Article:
Drug addicts to get online counselling via live chat service

Sana executive director Abdul Karim hopes the live chat service will be able to reach those "too afraid to pick up the phone" for help.
Sana executive director Abdul Karim hopes the live chat service will be able to reach those "too afraid to pick up the phone" for help.

Singapore Anti-Narcotics Association's pilot scheme, part of its new portal, starts in July

The Singapore Anti-Narcotics Association (Sana) is offering new services to tackle the drug threat - top of which is an online counselling service.

Those looking for help can already call the Sana hotline, but executive director Abdul Karim said some are "too afraid to pick up the phone or visit us personally for advice". He hopes the anonymity of the live chat service, which will be launched on July 1, will encourage more to seek help to kick the habit.

The live chat is one of the features of talk2SANA, the voluntary welfare organisation's new online portal. The portal is part of Sana's new brand identity, which will focus on connecting with young people.

Sana also unveiled its new logo yesterday. It features an elevated "A", which represents an individual taking flight.

Mr Abdul Karim said: "We believe that every one of us can stand tall, rise above peer pressure, instant thrills and self-doubt."

The www.talk2sana.com portal goes online today with information on drugs and drug abuse and its consequences.

  • Former junkie lauds initiative

  • A former drug abuser has given the Singapore Anti-Narcotics Association's (Sana) upcoming live chat the thumbs up.

    The safety and security officer, who wanted to be known only as Mr Noor, 32, said: "I will highly recommend it to current drug abusers who need help."

    Mr Noor has had his own personal struggles with substance abuse. He was just 18 years old when he was sentenced to reformative training for drug-related offences and rioting.

    Offenders given this punishment have to spend between 18 months and three years in a reformative training centre and follow a strict regimen that includes foot drills and counselling.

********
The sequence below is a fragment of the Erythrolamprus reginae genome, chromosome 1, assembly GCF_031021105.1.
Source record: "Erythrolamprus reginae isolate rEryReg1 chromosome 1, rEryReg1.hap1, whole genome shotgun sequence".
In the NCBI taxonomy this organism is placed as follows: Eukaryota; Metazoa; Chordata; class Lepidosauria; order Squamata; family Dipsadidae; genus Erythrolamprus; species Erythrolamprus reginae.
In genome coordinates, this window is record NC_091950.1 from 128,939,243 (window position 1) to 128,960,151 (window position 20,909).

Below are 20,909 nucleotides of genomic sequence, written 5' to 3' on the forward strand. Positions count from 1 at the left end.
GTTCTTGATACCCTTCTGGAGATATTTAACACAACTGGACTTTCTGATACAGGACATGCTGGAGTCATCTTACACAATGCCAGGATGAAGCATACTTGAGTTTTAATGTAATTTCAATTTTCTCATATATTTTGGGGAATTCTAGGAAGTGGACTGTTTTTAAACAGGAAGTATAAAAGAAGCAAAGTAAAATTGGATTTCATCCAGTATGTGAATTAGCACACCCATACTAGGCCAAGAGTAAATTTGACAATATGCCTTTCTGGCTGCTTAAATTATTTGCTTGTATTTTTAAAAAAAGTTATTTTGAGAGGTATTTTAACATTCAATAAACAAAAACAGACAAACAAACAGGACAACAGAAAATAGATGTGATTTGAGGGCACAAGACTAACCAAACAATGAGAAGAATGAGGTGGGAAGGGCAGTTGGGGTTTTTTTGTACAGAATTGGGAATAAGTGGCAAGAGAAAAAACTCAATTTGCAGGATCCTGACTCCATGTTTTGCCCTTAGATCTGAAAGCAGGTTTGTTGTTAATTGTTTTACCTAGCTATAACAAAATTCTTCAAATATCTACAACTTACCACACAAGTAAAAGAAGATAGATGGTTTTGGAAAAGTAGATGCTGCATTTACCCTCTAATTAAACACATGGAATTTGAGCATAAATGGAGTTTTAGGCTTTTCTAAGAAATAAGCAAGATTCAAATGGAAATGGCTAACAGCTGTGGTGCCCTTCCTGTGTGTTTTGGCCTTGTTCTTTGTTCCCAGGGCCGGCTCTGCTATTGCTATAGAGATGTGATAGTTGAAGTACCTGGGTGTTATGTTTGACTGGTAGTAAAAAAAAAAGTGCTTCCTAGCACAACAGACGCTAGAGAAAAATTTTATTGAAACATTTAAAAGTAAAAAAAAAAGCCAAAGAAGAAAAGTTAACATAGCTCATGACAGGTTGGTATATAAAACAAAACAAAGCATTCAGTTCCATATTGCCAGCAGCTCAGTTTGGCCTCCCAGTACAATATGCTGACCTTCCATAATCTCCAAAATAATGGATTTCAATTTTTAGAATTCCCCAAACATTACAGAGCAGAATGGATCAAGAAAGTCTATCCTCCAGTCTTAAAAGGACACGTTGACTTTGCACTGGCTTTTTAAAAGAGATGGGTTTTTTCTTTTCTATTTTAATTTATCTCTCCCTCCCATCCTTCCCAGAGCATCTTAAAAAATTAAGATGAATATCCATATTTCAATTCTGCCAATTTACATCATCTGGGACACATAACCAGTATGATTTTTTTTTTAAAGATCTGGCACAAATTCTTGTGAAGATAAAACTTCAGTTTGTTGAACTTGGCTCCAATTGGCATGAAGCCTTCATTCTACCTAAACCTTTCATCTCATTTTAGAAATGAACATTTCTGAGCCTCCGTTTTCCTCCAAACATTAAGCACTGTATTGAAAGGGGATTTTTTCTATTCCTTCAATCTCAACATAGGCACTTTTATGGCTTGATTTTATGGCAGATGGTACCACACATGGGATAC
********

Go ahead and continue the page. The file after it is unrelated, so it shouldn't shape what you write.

He was released when he was 20. But he continued abusing drugs soon after and was arrested a second time just months later.

    Besides drug-related offences, he was also convicted of robbery and was jailed for four years with caning. He said: "I abused drugs when I was younger due to peer pressure. My friends were also drug abusers. This new live chat will give drug abusers an avenue to seek immediate advice and help them turn over a new leaf."

    Para counsellor Melissa Neo, 35, said the anonymous live chat "makes Sana's services a lot more accessible". She hopes that after the chats, those seeking help will meet the counsellors face to face. "We can create a better rapport when we meet them this way."

    Shaffiq Alkhatib

At the launch yesterday, Senior Minister of State for Home Affairs Desmond Lee called the change a timely one as he highlighted three challenges that Singapore faces in tackling the drug problem.

One challenge is the increase in the number of young drug abusers. Mr Lee said close to two-thirds of new abusers arrested last year were below 30 years old.

He also said young people are influenced by the growing acceptance of recreational drug use overseas, such as the use of cannabis.

The availability of narcotics online is another challenge. Mr Lee pointed out that last year, about 200 people were caught buying drugs and drug-related paraphernalia off the Internet, compared with just 30 in 2015.

The third challenge involves the active push by many groups internationally to legalise, commercialise and market the recreational use of drugs.Many half-truths or falsehoods about drug use have been put into circulation online, he said.

Mr Lee said: "Some claim that cannabis is not harmful. This is not true.

"There is clear evidence that cannabis is both harmful and addictive. For example, prolonged cannabis use can lead to serious mental illnesses, such as schizophrenia, depression and bipolar disorder."

Sana's live chat will be manned by 15 para-counsellors - all of them volunteers trained in areas such as psychology and social work. Two full-time counsellors will oversee them.

The chat will be available from Monday to Saturday, between 6pm and midnight.

Users can also e-mail their questions to counsellors beyond the live chat operation hours, and Sana will respond within 24 hours.

After the sessions, counsellors will make referrals to help users in areas such as financial and employment assistance.

Sana aims to kick off the live chat as a pilot for six months before gathering feedback on its effectiveness.

A version of this article appeared in the print edition of The Straits Times on March 25, 2017, with the headline 'Drug addicts to get online counselling via live chat service'. Print Edition | Subscribe